One of the first things I happily adapted to in Kinmen was the widely-available variety of breakfasts. When I arrived to the rural, isolated area of Ding Bao, the first place I found open besides the 7-11 was a breakfast store. In general, Taiwan is filled with convenient, ready-to-go breakfast providers that far exceed those in America. In the U.S., besides driving to a McDonalds or Starbucks to grab a breakfast sandwich and coffee, there are not many convenient breakfast options. However, here in Kinmen, I can count five or more open breakfast places when I walk down one block.
One of the more surprising features of all these eateries is that they open early in the morning and close before lunch. In America, most breakfast providers stay open all day, offering different meals as the day goes on. The classic server of American breakfasts is the diner, which is usually is open 24 hours or very late into the night. These diners usually offer breakfast all day long in addition to typical items like burgers, sandwiches and pies.
Also, breakfast is generally a sit-down meal. Although there are usually ways of eating on the go, breakfast, whether it is a bowl of cereal or eggs, is traditionally eaten at a table, probably because most standard American breakfast foods require a plate and utensils.
In both Taiwan and the U.S. eggs are a common breakfast item, but Taiwanese eateries usually wrap their eggs in a savory green onion "pancake" or "danbing" so it can be eaten by hand. American egg dishes, whether scrambled or fried or in an omelet, are served on a plate with cured meats like bacon or ham, and with some potatoes like shredded hash browns or roasted home fries. All of these foods require utensils and a longer amount of time to eat.
Additionally, I found that Taiwanese breakfasts rarely contain sweet items except in buns or in drinks like soymilk or black tea, and both can be consumed on the move. A significant portion of American breakfasts are devoted to sweet tasting foods. While there are several coffee shops in Kinmen offering waffles, I find they are treated more like a dessert item than as a morning meal. Other sweet breakfast dishes in America include French toast and pancakes, all of which require forks and knives.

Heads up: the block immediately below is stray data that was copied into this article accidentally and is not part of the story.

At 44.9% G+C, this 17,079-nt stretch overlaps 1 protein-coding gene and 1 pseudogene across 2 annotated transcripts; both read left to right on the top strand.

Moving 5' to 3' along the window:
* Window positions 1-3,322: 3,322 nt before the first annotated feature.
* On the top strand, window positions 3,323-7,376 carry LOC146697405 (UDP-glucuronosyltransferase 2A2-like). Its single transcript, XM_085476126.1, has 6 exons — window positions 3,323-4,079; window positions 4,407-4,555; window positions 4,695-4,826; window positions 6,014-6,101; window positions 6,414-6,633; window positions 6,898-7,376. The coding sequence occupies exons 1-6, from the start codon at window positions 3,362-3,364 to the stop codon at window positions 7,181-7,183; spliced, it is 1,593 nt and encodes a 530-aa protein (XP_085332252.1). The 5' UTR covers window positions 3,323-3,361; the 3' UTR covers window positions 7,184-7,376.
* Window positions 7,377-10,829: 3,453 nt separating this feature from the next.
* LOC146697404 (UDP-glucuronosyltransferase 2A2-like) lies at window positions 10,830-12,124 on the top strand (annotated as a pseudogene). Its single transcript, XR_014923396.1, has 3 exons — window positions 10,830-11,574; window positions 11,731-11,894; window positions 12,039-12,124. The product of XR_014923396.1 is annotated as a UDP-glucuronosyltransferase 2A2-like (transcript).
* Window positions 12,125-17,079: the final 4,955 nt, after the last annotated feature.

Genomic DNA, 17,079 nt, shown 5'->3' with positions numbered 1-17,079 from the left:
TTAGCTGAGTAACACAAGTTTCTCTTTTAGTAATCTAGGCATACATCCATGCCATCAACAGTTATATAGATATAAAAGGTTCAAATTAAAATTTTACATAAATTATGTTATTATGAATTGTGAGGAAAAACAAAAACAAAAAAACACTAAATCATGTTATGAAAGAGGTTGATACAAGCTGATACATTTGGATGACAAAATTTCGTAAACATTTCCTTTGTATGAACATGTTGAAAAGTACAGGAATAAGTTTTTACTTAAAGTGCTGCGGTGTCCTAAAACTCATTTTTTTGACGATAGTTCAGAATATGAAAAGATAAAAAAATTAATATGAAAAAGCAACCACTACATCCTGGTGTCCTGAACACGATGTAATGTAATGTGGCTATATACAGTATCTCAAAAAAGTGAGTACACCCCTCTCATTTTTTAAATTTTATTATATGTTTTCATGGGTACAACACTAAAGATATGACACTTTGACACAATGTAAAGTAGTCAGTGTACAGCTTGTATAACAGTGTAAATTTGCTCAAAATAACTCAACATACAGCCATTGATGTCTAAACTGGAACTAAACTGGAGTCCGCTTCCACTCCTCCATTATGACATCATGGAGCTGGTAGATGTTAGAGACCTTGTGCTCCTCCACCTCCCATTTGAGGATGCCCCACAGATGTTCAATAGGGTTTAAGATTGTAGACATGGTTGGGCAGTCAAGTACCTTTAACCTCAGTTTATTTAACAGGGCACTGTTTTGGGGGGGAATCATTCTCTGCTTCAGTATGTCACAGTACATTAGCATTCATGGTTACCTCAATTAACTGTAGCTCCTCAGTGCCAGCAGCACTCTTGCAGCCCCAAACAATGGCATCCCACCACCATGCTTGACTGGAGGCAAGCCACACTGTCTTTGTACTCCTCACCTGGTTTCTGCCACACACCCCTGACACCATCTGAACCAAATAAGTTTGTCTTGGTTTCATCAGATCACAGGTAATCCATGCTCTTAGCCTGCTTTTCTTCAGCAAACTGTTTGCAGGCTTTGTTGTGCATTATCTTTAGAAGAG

Despite all of these differences, Taiwanese breakfasts have become one of my favorite meals of the day. Theve's always something different to order, and the best of all, they're convenient and always delicious!
Recipe: Overnight Oatmeal
A recent trend in healthy American cooking, overnight oats are prepared the night before and don't require any cooking. This makes it an easy and almost ready-to-go breakfast! Be careful not to use instant oatmeal, since this will cause a mushy texture.
1/2 cup of old-fashioned rolled oats (not instant)
1/2 cup of milk (cow's milk or soy milk)
1 tablespoon of chia seeds (optional, but they absorb any excess liquid to prevent a mushy texture. Plus, they're very health, full of Omega-3 fatty acids, protein, and fiber).
1 pinch of salt
I stir everything together in a plastic container, put the lid on, and place in the fridge overnight. You can also put it in a bowl, and cover it with plastic wrap. The next morning, I top the oatmeal with raisins, maple syrup or honey, and some more milk, and begin eating!
The great thing about this recipe is how easy it is to customize. You can stir in yogurt for a thicker texture. For different flavors, you can add peanut butter, cocoa powder, jam, etc…